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Victory for Freedom of Speech: Temple College Reverses Censorship of Cartoon, Nietzsche Quote
TEMPLE, Texas, November 6, 2008—In a victory for freedom of expression, Temple College President Glenda O. Barron has quickly reversed the censorship of a religiously themed cartoon and the Nietzsche quotation "God is dead." After Mark Smith, Interim Vice President of Educational Services and Chief Academic Officer, forced English Professor Kerry Laird's postings to be removed from his office door, Laird turned to the Foundation for Individual Rights in Education (FIRE) for help.
"President Barron should be commended for her prompt reversal of her subordinate's unconstitutional censorship," FIRE Vice President Robert L. Shibley said. "This is a classic example of a college reversing course once its censorship is exposed to public view."
In the fall term of 2008, Laird posted a cartoon on his office door that used profanity in satirizing a passage from the Bible's Second Book of Kings. On October 23, 2008, Smith demanded that the cartoon be removed. Later that day, Laird posted the line "Gott ist tot" ("God is dead"), a quotation from Friedrich Nietzsche's Thus Spoke Zarathustra, on his office door. This line became the second target of Temple College's censorship when Smith demanded that the quotation be removed. Demonstrating a lack of understanding of harassment law, Smith inappropriately invoked the specter of religious harassment: "Simply posting a cartoon or note on a door that can be considered offensive, insightful [sic], and/or controversial is not a part of academic freedom and does not reflect well on Temple College and has the potential of creating a hostile or intimidating learning/work environment."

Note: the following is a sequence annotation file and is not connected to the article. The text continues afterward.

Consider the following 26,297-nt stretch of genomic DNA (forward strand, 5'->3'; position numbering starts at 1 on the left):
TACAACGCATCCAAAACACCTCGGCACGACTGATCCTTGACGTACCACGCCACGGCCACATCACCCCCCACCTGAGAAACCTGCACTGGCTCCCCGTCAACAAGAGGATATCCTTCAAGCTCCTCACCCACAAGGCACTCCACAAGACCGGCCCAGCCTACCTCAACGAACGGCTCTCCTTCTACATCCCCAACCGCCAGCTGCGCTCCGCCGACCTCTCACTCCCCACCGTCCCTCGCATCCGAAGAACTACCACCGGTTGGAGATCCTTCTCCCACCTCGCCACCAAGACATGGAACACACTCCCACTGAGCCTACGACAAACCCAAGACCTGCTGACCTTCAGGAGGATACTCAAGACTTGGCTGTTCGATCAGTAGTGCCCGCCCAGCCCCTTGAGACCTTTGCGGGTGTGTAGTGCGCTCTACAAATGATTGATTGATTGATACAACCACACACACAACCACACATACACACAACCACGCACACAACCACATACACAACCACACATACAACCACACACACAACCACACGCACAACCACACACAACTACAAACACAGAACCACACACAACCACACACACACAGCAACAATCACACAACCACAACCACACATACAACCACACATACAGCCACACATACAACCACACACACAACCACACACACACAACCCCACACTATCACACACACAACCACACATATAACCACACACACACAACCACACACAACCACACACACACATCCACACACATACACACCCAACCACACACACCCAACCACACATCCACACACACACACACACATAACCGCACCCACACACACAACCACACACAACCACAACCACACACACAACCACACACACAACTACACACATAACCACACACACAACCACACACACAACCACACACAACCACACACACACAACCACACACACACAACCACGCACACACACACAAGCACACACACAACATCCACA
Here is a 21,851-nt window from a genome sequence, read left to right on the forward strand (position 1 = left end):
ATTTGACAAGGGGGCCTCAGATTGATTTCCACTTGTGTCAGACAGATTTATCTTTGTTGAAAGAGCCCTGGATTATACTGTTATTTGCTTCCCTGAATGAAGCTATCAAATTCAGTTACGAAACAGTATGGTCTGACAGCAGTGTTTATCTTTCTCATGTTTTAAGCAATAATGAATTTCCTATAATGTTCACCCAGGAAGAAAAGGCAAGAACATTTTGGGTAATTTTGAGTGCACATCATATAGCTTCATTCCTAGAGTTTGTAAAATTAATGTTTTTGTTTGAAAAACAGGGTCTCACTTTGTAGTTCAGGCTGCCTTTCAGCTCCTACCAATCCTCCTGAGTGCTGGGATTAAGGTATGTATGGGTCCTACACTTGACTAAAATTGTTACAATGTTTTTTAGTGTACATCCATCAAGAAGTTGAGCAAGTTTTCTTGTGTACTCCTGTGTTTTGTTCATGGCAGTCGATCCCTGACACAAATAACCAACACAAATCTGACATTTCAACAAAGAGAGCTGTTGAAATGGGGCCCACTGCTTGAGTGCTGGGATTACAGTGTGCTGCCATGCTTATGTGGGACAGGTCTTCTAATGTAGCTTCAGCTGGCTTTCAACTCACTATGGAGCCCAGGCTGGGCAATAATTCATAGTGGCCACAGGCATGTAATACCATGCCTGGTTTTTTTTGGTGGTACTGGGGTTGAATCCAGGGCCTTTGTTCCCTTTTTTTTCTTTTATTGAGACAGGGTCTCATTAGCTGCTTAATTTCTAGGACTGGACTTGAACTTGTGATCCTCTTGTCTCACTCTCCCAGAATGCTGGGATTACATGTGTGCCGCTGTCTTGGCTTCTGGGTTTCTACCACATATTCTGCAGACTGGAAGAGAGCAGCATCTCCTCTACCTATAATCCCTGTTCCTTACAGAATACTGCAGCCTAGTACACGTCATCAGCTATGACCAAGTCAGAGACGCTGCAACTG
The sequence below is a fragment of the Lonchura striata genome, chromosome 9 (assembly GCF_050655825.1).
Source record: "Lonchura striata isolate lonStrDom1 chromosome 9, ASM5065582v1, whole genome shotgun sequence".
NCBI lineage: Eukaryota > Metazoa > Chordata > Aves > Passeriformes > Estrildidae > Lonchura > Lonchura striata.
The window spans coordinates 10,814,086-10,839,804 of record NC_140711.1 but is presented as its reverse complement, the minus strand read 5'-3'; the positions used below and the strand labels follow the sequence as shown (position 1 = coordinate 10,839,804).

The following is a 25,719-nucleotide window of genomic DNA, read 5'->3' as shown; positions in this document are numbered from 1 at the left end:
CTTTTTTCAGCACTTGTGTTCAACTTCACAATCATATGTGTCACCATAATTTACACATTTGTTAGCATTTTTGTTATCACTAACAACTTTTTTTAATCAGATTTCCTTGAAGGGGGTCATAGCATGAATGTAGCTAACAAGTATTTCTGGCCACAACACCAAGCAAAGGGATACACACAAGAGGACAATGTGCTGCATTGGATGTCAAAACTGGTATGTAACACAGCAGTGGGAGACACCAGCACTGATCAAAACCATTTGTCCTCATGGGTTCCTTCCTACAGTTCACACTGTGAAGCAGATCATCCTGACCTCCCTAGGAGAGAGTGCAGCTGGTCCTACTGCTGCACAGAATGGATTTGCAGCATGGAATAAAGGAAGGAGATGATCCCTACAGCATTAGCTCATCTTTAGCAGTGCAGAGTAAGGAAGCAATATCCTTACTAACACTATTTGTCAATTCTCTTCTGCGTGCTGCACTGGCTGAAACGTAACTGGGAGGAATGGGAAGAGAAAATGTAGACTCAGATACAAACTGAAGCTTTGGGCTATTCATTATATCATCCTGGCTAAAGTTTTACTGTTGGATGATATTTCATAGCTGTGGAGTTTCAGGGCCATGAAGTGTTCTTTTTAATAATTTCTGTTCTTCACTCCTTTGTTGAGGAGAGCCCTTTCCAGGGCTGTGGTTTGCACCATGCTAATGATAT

A faculty member and a student both pointed out to Smith that he was applying a double standard against Laird's protected expression, noting that Christian expression is visible to students across campus. Nevertheless, Smith dismissed their concerns, stating that Laird's postings "can be considered very controversial and offensive."
FIRE wrote and faxed a letter to President Barron on November 5, demanding that Temple College, a public college near Waco, restore Laird's constitutional rights. Within approximately half an hour, President Barron reversed Smith's censorship of both the cartoon and the quotation. In an e-mail sent to all faculty and staff, Barron wrote that the censorship "was inappropriate."
"Other colleges should take President Barron's lead and quickly address violations of individual rights," Adam Kissel, Director of FIRE's Individual Rights Defense Program, said. "When expression is so obviously protected, there is simply no reason to censor or to delay judgment."
FIRE is a nonprofit educational foundation that unites civil rights and civil liberties leaders, scholars, journalists, and public intellectuals from across the political and ideological spectrum on behalf of individual rights, due process, freedom of expression, academic freedom, and rights of conscience at our nation's colleges and universities. FIRE's efforts to preserve liberty on campuses across America can be viewed at thefire.org.
Adam Kissel, Director, Individual Rights Defense Program, FIRE: 215-717-3473; firstname.lastname@example.org
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